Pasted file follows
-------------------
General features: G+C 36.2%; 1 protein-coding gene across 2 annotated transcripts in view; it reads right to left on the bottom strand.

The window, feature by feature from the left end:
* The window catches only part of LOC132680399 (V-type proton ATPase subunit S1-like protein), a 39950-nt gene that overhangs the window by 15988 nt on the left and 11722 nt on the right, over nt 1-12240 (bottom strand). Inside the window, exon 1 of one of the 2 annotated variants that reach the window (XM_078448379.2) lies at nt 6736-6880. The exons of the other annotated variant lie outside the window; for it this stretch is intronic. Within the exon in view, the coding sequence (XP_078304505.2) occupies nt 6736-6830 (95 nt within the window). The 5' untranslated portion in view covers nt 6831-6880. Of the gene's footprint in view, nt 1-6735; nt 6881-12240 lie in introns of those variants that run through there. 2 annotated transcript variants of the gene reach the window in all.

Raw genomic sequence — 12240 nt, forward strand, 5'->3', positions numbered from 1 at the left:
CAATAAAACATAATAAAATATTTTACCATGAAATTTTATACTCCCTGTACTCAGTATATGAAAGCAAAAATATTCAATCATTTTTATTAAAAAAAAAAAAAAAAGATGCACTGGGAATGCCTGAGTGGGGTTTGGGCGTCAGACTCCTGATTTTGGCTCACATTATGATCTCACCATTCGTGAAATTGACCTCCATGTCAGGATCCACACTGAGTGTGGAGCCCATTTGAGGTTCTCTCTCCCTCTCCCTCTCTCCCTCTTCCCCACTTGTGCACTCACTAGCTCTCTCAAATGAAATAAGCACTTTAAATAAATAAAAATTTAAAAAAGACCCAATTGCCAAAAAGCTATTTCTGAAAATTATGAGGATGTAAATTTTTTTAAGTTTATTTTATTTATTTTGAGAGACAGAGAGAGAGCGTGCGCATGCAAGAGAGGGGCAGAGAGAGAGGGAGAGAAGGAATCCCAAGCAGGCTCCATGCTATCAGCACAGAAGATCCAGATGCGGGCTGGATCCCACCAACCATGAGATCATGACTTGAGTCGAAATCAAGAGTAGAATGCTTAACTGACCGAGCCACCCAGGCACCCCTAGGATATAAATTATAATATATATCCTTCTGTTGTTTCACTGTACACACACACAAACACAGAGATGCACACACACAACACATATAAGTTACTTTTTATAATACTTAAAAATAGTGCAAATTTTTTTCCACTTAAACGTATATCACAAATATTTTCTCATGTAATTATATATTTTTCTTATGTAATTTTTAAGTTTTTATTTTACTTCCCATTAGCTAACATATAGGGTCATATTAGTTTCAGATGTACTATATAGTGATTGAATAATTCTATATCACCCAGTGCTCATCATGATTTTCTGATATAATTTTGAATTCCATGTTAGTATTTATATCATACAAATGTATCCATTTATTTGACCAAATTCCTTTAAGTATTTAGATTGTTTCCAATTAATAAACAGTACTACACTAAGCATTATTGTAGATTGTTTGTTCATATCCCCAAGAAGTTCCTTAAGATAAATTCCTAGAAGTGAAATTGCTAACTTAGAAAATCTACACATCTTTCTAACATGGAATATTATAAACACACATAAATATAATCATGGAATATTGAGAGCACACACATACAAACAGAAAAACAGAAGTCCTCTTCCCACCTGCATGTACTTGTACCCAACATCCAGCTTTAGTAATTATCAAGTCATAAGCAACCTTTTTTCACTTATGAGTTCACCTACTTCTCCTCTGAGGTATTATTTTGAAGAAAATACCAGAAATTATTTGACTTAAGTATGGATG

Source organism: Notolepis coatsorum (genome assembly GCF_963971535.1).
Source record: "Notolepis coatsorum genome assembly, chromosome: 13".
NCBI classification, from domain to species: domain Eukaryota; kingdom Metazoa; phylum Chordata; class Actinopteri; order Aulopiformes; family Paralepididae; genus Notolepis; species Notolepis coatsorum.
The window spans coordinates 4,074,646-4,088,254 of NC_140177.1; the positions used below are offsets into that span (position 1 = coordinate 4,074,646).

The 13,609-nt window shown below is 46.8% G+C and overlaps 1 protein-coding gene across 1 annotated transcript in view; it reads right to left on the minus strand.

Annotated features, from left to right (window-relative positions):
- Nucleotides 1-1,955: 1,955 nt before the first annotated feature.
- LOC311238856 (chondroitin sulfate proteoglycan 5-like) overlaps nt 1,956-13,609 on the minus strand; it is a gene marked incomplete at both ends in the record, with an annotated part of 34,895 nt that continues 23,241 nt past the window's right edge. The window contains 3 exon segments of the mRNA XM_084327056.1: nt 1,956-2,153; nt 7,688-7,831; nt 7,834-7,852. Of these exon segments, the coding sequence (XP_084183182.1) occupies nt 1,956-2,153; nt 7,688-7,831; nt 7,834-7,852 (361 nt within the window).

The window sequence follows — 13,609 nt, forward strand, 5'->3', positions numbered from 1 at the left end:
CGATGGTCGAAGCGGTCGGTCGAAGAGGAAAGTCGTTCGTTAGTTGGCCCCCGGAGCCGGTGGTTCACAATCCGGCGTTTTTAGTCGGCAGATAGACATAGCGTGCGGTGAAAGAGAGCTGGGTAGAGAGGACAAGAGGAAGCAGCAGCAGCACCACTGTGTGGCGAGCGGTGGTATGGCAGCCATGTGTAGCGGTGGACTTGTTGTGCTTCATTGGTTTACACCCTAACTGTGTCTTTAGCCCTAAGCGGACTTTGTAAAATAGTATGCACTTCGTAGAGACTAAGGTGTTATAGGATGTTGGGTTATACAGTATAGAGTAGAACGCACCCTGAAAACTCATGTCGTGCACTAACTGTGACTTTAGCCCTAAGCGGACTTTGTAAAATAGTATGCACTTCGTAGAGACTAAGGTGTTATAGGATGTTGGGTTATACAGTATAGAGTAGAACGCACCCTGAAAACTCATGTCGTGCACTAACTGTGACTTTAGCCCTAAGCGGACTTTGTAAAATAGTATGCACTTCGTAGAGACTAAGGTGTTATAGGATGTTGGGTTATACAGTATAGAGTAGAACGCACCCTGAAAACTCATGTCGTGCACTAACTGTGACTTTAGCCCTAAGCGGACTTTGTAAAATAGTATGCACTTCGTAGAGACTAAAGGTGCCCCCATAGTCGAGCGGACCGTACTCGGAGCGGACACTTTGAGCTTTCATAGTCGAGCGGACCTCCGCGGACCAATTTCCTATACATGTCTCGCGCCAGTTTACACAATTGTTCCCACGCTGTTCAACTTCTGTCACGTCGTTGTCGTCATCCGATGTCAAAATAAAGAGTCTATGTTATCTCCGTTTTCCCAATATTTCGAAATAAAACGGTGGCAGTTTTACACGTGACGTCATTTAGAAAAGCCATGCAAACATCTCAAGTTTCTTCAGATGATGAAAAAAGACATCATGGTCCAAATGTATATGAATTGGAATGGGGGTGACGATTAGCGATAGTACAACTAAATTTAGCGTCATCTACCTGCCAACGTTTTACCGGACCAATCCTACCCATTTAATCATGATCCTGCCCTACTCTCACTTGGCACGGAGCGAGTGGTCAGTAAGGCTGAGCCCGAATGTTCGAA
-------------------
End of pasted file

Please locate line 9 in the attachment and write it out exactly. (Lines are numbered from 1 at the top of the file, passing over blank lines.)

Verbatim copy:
The window spans coordinates 4,074,646-4,088,254 of NC_140177.1; the positions used below are offsets into that span (position 1 = coordinate 4,074,646).